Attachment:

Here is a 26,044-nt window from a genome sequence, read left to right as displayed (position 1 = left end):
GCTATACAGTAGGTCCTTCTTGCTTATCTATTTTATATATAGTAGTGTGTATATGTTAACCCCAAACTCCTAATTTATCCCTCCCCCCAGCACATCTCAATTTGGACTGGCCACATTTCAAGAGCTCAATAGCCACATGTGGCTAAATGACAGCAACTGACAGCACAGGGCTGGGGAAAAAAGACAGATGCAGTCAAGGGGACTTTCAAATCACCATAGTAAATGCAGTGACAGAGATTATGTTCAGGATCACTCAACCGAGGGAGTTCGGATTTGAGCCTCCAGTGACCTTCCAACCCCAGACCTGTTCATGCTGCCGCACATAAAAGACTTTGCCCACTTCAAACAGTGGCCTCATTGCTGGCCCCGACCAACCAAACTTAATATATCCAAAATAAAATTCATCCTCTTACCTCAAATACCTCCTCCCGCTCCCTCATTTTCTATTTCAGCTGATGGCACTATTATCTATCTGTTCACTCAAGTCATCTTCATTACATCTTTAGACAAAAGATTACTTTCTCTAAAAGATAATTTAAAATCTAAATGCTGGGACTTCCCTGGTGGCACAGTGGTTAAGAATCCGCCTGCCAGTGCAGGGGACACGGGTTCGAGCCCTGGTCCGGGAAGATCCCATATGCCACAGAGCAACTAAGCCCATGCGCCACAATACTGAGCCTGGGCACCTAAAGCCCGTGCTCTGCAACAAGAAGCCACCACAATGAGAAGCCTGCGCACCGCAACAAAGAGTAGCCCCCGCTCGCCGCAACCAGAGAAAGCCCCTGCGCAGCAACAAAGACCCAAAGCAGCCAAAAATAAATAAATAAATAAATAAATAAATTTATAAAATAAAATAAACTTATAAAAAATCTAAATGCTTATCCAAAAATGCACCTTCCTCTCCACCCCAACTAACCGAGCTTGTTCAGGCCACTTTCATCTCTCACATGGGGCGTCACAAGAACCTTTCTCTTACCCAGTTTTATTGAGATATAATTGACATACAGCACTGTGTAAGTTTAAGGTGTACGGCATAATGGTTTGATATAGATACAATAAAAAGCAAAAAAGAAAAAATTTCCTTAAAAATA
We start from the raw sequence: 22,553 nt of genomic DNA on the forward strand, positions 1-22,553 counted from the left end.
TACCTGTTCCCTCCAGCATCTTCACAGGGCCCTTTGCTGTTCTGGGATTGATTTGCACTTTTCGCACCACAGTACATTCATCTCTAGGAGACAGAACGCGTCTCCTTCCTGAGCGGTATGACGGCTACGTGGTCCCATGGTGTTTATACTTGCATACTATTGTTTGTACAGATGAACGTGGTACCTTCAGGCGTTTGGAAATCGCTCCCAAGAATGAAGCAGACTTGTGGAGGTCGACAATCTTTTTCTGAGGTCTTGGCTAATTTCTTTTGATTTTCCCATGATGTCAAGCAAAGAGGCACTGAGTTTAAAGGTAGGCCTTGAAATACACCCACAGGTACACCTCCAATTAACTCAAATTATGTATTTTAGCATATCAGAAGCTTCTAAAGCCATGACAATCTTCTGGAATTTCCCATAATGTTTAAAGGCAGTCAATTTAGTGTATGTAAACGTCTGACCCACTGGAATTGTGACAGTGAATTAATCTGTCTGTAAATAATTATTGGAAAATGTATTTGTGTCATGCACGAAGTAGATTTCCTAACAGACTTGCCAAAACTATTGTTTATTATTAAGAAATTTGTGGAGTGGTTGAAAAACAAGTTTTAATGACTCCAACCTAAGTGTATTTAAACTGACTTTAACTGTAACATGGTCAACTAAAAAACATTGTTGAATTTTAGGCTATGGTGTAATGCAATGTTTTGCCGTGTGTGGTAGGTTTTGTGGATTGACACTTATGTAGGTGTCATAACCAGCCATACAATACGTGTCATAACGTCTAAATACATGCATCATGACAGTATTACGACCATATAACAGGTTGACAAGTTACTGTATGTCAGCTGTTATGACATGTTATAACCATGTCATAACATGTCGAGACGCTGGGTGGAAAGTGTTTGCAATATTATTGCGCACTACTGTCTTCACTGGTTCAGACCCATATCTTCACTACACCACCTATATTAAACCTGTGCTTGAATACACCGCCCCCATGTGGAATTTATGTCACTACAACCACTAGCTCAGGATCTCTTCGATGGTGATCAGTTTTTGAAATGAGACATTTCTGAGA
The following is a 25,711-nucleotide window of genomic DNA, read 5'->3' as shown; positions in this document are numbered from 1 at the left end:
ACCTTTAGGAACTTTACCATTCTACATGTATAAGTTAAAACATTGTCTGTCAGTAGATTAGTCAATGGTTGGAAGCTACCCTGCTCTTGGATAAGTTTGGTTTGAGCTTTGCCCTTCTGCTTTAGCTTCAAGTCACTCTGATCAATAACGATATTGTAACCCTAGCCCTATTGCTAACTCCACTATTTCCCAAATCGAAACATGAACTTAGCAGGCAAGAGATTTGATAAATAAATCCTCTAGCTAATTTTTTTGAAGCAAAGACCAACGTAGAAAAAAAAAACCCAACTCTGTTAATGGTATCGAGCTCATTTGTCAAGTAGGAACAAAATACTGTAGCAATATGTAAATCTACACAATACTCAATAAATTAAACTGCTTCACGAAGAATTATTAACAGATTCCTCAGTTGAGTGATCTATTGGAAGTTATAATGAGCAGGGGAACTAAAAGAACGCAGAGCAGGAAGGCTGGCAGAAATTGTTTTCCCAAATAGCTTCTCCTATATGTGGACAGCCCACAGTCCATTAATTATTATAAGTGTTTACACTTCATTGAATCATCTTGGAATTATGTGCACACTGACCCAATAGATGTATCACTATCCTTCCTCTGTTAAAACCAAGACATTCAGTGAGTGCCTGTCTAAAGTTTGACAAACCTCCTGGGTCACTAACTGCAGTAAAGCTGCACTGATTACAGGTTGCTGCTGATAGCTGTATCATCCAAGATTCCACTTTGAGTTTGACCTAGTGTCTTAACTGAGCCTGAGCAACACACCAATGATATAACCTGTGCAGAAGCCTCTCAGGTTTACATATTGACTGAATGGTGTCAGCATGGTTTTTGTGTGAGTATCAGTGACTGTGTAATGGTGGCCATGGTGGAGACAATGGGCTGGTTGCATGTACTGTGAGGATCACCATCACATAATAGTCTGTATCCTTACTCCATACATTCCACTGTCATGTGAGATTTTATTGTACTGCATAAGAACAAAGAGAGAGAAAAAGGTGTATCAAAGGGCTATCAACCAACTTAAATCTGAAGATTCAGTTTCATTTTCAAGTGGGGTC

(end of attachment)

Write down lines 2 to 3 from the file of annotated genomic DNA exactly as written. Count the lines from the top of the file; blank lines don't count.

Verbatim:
GCTATACAGTAGGTCCTTCTTGCTTATCTATTTTATATATAGTAGTGTGTATATGTTAACCCCAAACTCCTAATTTATCCCTCCCCCCAGCACATCTCAATTTGGACTGGCCACATTTCAAGAGCTCAATAGCCACATGTGGCTAAATGACAGCAACTGACAGCACAGGGCTGGGGAAAAAAGACAGATGCAGTCAAGGGGACTTTCAAATCACCATAGTAAATGCAGTGACAGAGATTATGTTCAGGATCACTCAACCGAGGGAGTTCGGATTTGAGCCTCCAGTGACCTTCCAACCCCAGACCTGTTCATGCTGCCGCACATAAAAGACTTTGCCCACTTCAAACAGTGGCCTCATTGCTGGCCCCGACCAACCAAACTTAATATATCCAAAATAAAATTCATCCTCTTACCTCAAATACCTCCTCCCGCTCCCTCATTTTCTATTTCAGCTGATGGCACTATTATCTATCTGTTCACTCAAGTCATCTTCATTACATCTTTAGACAAAAGATTACTTTCTCTAAAAGATAATTTAAAATCTAAATGCTGGGACTTCCCTGGTGGCACAGTGGTTAAGAATCCGCCTGCCAGTGCAGGGGACACGGGTTCGAGCCCTGGTCCGGGAAGATCCCATATGCCACAGAGCAACTAAGCCCATGCGCCACAATACTGAGCCTGGGCACCTAAAGCCCGTGCTCTGCAACAAGAAGCCACCACAATGAGAAGCCTGCGCACCGCAACAAAGAGTAGCCCCCGCTCGCCGCAACCAGAGAAAGCCCCTGCGCAGCAACAAAGACCCAAAGCAGCCAAAAATAAATAAATAAATAAATAAATAAATTTATAAAATAAAATAAACTTATAAAAAATCTAAATGCTTATCCAAAAATGCACCTTCCTCTCCACCCCAACTAACCGAGCTTGTTCAGGCCACTTTCATCTCTCACATGGGGCGTCACAAGAACCTTTCTCTTACCCAGTTTTATTGAGATATAATTGACATACAGCACTGTGTAAGTTTAAGGTGTACGGCATAATGGTTTGATATAGATACAATAAAAAGCAAAAAAGAAAAAATTTCCTTAAAAATA
We start from the raw sequence: 22,553 nt of genomic DNA on the forward strand, positions 1-22,553 counted from the left end.